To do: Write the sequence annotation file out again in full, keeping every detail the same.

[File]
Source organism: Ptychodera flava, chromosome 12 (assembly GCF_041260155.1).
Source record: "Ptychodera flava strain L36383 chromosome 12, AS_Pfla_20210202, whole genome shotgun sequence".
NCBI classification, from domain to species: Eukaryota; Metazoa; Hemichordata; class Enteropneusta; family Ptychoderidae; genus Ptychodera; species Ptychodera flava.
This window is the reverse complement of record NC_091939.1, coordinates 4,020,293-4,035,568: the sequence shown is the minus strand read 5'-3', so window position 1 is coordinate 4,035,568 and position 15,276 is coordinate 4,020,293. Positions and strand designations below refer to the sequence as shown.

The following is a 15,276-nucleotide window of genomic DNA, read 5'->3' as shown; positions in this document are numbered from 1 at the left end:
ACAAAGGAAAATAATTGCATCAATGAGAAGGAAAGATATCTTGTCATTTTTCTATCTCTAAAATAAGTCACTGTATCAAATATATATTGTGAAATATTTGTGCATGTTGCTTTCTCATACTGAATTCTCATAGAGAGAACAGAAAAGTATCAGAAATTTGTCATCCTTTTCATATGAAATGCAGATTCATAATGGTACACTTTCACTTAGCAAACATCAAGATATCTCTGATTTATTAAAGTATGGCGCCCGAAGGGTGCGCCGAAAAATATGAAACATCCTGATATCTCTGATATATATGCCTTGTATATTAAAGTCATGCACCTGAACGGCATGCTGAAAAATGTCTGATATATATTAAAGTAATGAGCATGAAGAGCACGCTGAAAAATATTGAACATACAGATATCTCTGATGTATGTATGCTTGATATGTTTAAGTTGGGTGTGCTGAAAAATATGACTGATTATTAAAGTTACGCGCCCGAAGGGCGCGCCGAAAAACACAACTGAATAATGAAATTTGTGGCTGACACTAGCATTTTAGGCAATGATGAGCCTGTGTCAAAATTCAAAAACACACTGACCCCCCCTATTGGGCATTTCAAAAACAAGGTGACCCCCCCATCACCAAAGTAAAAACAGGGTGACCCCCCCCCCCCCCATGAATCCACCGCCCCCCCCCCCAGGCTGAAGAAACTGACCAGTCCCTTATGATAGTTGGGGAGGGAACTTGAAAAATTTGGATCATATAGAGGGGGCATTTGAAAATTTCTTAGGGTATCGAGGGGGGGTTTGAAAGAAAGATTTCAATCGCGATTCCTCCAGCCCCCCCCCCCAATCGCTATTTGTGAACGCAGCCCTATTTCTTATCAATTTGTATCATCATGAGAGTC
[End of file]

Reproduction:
Source organism: Ptychodera flava, chromosome 12 (assembly GCF_041260155.1).
Source record: "Ptychodera flava strain L36383 chromosome 12, AS_Pfla_20210202, whole genome shotgun sequence".
NCBI classification, from domain to species: Eukaryota; Metazoa; Hemichordata; class Enteropneusta; family Ptychoderidae; genus Ptychodera; species Ptychodera flava.
This window is the reverse complement of record NC_091939.1, coordinates 4,020,293-4,035,568: the sequence shown is the minus strand read 5'-3', so window position 1 is coordinate 4,035,568 and position 15,276 is coordinate 4,020,293. Positions and strand designations below refer to the sequence as shown.

The following is a 15,276-nucleotide window of genomic DNA, read 5'->3' as shown; positions in this document are numbered from 1 at the left end:
ACAAAGGAAAATAATTGCATCAATGAGAAGGAAAGATATCTTGTCATTTTTCTATCTCTAAAATAAGTCACTGTATCAAATATATATTGTGAAATATTTGTGCATGTTGCTTTCTCATACTGAATTCTCATAGAGAGAACAGAAAAGTATCAGAAATTTGTCATCCTTTTCATATGAAATGCAGATTCATAATGGTACACTTTCACTTAGCAAACATCAAGATATCTCTGATTTATTAAAGTATGGCGCCCGAAGGGTGCGCCGAAAAATATGAAACATCCTGATATCTCTGATATATATGCCTTGTATATTAAAGTCATGCACCTGAACGGCATGCTGAAAAATGTCTGATATATATTAAAGTAATGAGCATGAAGAGCACGCTGAAAAATATTGAACATACAGATATCTCTGATGTATGTATGCTTGATATGTTTAAGTTGGGTGTGCTGAAAAATATGACTGATTATTAAAGTTACGCGCCCGAAGGGCGCGCCGAAAAACACAACTGAATAATGAAATTTGTGGCTGACACTAGCATTTTAGGCAATGATGAGCCTGTGTCAAAATTCAAAAACACACTGACCCCCCCTATTGGGCATTTCAAAAACAAGGTGACCCCCCCATCACCAAAGTAAAAACAGGGTGACCCCCCCCCCCCCCATGAATCCACCGCCCCCCCCCCCAGGCTGAAGAAACTGACCAGTCCCTTATGATAGTTGGGGAGGGAACTTGAAAAATTTGGATCATATAGAGGGGGCATTTGAAAATTTCTTAGGGTATCGAGGGGGGGTTTGAAAGAAAGATTTCAATCGCGATTCCTCCAGCCCCCCCCCCCAATCGCTATTTGTGAACGCAGCCCTATTTCTTATCAATTTGTATCATCATGAGAGTC